News Stay informed about the latest enterprise technology news and product updates.

IBM Innovate: End of life for the waterfall methodology?

Innovate 2010 wrapped up today with a keynote from Walker Royce focusing on “econometrics that are core to continuous improvement.”

Royce’s message was clearly one of “breakthrough agility,” speaking out against the waterfall approach which he labeled as “geriatric.”  He promoted integration test before unit test claiming that this would give teams the ability to catch “malignant errors early in the cycle,” saying that key metrics such as defects, scrap and rework were improved when using agile methods rather than conventional approaches.

To be honest, I was surprised that IBM took such a strong and public stance against the traditional waterfall methodology. I attended a Tuesday breakout session, “Quality in the Trenches Panel: Traditional? Agile? Something Else?” with Terry Quatrani and Scott Ambler, and in that session, too, the underlying message was clearly one that screamed “agile is the better approach.” The debate was pure tongue-in-cheek with Ambler in suit and tie arguing the waterfall approach and Quatrani with Mickey Mouse ears and casual dress arguing for agile, much in the style of Mac vs. PC commercials. However, the humor was clearly mocking the waterfall approach as an approach riddled with inefficient processes and an over-emphasis on documentation and lack of collaboration.

Though I knew a lot of agile was going on within IBM, with Big Blue having more of a suit-and-tie reputation, it surprised me that their message was not just pro-agile, but anti-waterfall.

At the keynote, Tim Lyons of Nationwide spoke about his implementation of an agile methodology.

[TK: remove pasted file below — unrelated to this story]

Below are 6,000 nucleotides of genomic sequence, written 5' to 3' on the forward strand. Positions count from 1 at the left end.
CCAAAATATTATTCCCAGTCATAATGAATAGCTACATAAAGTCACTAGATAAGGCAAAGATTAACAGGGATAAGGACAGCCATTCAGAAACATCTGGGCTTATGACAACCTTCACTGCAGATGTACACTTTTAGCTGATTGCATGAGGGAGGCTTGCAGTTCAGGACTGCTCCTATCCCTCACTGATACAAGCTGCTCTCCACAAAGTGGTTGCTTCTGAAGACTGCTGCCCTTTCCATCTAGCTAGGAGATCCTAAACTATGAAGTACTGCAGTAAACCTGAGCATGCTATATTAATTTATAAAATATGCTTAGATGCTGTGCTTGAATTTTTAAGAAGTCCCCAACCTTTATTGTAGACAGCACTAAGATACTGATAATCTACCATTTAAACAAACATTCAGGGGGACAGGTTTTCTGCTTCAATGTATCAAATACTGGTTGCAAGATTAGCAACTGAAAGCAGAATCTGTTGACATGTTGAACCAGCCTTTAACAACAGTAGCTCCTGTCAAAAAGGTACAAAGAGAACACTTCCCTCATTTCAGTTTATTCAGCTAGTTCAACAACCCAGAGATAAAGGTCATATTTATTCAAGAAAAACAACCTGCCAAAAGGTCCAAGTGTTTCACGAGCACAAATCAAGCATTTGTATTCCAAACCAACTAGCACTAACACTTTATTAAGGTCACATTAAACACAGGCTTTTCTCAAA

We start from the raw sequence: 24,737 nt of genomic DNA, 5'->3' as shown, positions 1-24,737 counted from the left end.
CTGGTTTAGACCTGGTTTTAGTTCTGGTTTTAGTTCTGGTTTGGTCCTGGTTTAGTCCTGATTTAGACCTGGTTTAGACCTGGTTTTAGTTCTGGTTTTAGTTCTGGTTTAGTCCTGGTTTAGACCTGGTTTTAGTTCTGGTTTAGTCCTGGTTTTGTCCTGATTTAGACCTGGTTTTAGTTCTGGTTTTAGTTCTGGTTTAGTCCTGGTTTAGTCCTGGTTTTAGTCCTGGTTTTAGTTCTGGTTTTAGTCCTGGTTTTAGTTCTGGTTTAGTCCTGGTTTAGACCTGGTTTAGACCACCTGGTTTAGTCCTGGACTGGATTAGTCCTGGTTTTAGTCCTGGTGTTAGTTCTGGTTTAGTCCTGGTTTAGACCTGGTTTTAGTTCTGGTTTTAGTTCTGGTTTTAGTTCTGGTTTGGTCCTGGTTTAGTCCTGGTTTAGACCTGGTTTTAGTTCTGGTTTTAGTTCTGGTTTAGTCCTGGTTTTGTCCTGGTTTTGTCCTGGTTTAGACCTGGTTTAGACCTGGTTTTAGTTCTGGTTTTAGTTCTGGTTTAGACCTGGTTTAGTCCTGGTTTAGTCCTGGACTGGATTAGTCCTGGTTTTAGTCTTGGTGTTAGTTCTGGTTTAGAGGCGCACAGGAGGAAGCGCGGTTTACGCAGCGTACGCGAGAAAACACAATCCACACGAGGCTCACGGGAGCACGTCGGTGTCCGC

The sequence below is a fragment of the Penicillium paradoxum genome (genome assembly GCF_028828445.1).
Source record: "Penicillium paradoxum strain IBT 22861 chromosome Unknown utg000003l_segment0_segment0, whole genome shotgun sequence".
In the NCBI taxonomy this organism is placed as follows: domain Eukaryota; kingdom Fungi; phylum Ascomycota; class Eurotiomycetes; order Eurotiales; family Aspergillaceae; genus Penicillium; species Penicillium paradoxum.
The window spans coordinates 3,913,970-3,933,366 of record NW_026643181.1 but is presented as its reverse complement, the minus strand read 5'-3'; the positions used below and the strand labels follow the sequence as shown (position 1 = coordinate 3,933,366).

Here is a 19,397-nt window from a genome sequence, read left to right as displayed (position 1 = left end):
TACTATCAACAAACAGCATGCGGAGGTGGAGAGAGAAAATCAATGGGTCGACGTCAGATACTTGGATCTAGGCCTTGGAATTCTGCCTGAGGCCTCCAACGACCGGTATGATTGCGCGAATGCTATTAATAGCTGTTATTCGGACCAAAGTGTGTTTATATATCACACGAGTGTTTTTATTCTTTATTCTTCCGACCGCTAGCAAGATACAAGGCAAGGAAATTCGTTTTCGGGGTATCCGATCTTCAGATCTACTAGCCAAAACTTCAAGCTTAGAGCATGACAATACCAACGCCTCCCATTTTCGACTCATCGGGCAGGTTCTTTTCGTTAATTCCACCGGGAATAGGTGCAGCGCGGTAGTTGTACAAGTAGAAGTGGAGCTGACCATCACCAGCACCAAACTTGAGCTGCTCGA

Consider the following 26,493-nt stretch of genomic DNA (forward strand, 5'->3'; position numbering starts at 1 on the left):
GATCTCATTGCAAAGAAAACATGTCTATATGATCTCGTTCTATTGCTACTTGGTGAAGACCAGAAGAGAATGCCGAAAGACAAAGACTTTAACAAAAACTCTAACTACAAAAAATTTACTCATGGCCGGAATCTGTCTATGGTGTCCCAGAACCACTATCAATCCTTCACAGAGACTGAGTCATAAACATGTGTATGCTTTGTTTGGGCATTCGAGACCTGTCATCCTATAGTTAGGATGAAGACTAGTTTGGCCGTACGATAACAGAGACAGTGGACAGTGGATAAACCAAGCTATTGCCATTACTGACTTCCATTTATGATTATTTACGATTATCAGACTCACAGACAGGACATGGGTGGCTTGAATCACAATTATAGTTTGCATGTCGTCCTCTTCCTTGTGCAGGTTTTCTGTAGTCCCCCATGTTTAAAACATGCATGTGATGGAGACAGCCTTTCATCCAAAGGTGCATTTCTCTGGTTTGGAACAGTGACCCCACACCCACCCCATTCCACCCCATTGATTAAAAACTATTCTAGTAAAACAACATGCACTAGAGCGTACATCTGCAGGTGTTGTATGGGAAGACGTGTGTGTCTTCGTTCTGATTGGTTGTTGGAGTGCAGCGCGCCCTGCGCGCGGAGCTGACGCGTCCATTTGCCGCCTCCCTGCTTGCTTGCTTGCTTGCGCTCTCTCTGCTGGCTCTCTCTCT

“We thought we had standardized practices, but when we applied metrics they weren’t as standardized as we thought. Metrics provided the insights to dive down into multiple levels of standardizations and truly get into best practices,” said Lyons.

Nationwide adopted an onshore agile, lean model, operating with CMMI level 3 team and found it more cost-effective than an offshoring model.

Agile and CMMI combined? That was something I hadn’t expected to hear. Royce confirmed I was not alone in this viewpoint when he got back up on stage and said, “Many people think they’re opposing, but they can be used together.”

CMMI (Capability Maturity Model Integration) is a model that helps organizations attain continuous improvement of their software development processes. My experience with CMMI is that it’s quite rigid, requiring thorough documentation of standardized, repeatable processes. Agile is adaptable. The Agile Manifesto promotes “Individuals and interactions over processes and tools” and “Working software over comprehensive documentation.” With CMMI being documentation-heavy with strict adherence to process, I have a hard time imagining this being used in a purely agile environment which promotes adaptability and change. Nevertheless, Nationwide is using both and seeing positive results.

What do you think? Are agile and CMMI a good mix or are they opposing in nature? And what about waterfall? Is the methodology dying?

Start the conversation

Send me notifications when other members comment.

By submitting you agree to receive email from TechTarget and its partners. If you reside outside of the United States, you consent to having your personal data transferred to and processed in the United States. Privacy

Please create a username to comment.

-ADS BY GOOGLE

SearchMicroservices

TheServerSide.com

SearchCloudApplications

SearchAWS

SearchBusinessAnalytics

SearchFinancialApplications

SearchHealthIT

DevOpsAgenda

Close